Looking to cleanse your soul as well as your body on your next vacation? The monks of Russia's Valaam Monastery might have just the ticket.
The monastery, which is located on an archipelago in Lake Ladoga, northeast of St. Petersburg, is looking for volunteers to work there, in exchange offering room and board for two weeks, as well as transportation by boat to the islands.
This would not be your typical getaway. It's a world away from Club Med or Sandals.
At the monastery, one of the holiest sites in the Russian Orthodox faith, volunteers work 9 a.m. to 6 p.m. Monday through Friday -- with a break for lunch -- and from 9 until 1 p.m. on Saturdays.
Men and women -- including married couples who might want to volunteer together -- are housed separately, in rooms for between four and 10 people.
You don't have to be Orthodox, a Christian or even a believer at all to volunteer, but the work is an opportunity to learn about a faith that is little known in the United States.
"Orthodox spirituality is always powerful," said Father John Oliver of St. Elizabeth's Orthodox Church in Murfreesboro, Tenn., who volunteered at the monastery before he joined the clergy. "The idea of remembering God in every aspect of life. It's the sense that I have to work the field, so I'm going to use it to get close to God.
"Physical work humbles the body," he said. "It familiarizes a person with the basic cycles of nature, and with how life works."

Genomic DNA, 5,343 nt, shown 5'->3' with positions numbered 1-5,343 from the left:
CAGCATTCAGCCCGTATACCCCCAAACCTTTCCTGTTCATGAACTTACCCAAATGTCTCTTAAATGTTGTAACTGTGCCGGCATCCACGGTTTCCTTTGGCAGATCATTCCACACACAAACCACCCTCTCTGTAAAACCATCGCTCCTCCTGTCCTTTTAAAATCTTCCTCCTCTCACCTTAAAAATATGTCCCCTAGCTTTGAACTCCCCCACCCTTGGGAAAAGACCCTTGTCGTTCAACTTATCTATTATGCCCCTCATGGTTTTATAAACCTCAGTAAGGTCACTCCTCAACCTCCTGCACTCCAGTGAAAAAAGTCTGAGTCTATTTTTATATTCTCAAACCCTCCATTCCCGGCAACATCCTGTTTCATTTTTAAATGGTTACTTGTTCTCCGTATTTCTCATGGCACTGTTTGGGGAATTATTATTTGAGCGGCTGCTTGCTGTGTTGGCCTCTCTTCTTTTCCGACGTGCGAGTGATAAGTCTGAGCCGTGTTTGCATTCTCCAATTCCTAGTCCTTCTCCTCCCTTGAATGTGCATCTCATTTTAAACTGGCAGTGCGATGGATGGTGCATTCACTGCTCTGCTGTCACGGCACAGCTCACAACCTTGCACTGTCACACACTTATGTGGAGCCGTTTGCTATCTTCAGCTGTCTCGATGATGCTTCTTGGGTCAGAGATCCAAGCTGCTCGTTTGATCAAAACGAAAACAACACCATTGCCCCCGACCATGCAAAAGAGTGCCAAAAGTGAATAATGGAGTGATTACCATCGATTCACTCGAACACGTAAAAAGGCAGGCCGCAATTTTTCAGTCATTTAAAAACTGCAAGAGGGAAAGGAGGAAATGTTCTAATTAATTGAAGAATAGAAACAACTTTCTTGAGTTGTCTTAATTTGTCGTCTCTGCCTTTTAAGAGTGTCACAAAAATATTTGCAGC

The work is mostly agricultural -- plowing, sowing, harvesting, weeding and other tasks. The monastery is self-sufficient, but a lot must be done in the short summer to ensure that there is enough food for winter.
The monastery also maintains its own fleet, a garage, farm, stables, forge and workshops, as well as orchards with about 60 varieties of apple trees. There are also a bakery and a dairy.
All of this is necessary, because Lake Ladoga, the largest lake in Europe, is at least partially icebound from November until March or April, leaving the monastery virtually cut off from the outside world for nearly half the year.
That isolation, though, is part of what makes Valaam such a deeply affecting place to visit, even if you're not quite ready to commit two weeks to living like a monk.
"It felt fundamentally sane -- the pace of life felt organic," Oliver said of his time there. "There's never a wasted moment, but it felt fundamentally sane."
The effects of that pace of life are visible on the faces of the men and women who live at the monastery. They glow with a calm and seemingly generous energy, a warmth that even casual visitors to the islands quickly come to feel within themselves, as though it was in the air itself.
If the spirit of the people who live in a place, can come to inhabit the landscape and change the very atmosphere, then maybe that is why Valaam feels the way it does. The islands have been home to a monastery for more than 1,000 years. According to church chronicles, it was founded in the first half of the 10th century by a Greek monk, St. Sergius, and his Karelian companion, St. German, when Christianity was just starting to spread throughout what is now Russia.
Despite its isolation on the rocky islands in the center of an icy lake 60 miles wide and nearly twice as long, the monastery was ravaged several times in wars between Sweden and Russia, but each time, the monks returned to rebuild the site.